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International Internet Magazine. Baltic States news & analytics Saturday, 25.11.2017, 02:08

Riga Mayor Usakovs signs petition for making Russian second official language

Alla Petrova, BC, Riga, 08.11.2011.Print version
Even though Harmony Center states that it does not support the signature drive for Russian as the second state language in Latvia, the party's leader, Riga Mayor Nils Usakovs, has signed the petition for the proposed amendments to the Constitution. The politician explains in his statement to the mass media that his move is not directed against the Latvian language, but in the name of dignity, writes LETA.

Nils Usakovs.

In the statement, Usakovs explains that he was infuriated by the All For Latvia!-For Fatherland And Freedom/LNNK (VL-TB/LNNK) Cabinet ministers, who voted against allocating funding for the referendum. "According to the law, if 10,000 signatures are collected, the state must fund the campaign, regardless of what the referendum's initiators are fighting for. In a democratic country that respects all citizens, its ministers must support the funding. However, the current government is not doing so. VL-TB/LNNK ministers called the initiators' goals immoral and voted against. They do not have rights to interpret the law as they please and separate the country's citizens into right or wrong ones," states Usakovs.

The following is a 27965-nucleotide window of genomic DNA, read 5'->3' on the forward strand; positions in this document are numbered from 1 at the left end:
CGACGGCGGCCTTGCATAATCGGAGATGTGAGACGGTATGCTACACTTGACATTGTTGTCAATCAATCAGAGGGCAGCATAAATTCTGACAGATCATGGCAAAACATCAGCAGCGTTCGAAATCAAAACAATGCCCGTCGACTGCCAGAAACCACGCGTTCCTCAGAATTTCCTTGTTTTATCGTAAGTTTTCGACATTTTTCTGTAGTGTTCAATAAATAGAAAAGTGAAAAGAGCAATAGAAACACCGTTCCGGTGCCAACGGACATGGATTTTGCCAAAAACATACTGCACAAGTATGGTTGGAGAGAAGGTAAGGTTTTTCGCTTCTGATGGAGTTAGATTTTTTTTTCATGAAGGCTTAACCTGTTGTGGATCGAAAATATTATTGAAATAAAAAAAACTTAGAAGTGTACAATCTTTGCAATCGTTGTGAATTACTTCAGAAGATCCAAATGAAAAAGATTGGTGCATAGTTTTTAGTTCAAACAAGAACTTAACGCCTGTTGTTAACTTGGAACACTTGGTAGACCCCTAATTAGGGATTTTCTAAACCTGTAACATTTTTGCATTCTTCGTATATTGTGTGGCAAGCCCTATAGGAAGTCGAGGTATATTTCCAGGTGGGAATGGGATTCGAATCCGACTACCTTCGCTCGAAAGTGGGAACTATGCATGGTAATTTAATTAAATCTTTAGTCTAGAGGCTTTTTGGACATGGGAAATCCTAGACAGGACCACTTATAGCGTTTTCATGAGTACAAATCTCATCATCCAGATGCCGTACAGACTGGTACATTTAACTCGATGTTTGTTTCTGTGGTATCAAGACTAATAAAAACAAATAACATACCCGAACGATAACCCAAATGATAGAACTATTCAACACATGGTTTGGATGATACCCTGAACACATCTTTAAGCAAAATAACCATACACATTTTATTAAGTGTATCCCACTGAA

The politician believes that such actions can be perceived as a spit in the face.

 

"They indicate a lack of respect towards a considerable segment of the population. Harmony Center's voters confirmed during the recent elections that they are extremely tolerant and open to compromise, supporting the idea that those legislative initiatives that affect historical and national issues will not be discussed during the next three years. The party's voters were ready to agree to this for a greater good – we all want to live in a united society, where everyone respects each other, regardless of his/her nationality or native language, works for the state's benefit, which is perceived by both – Latvians and Russian-speaking Latvian as their homeland."






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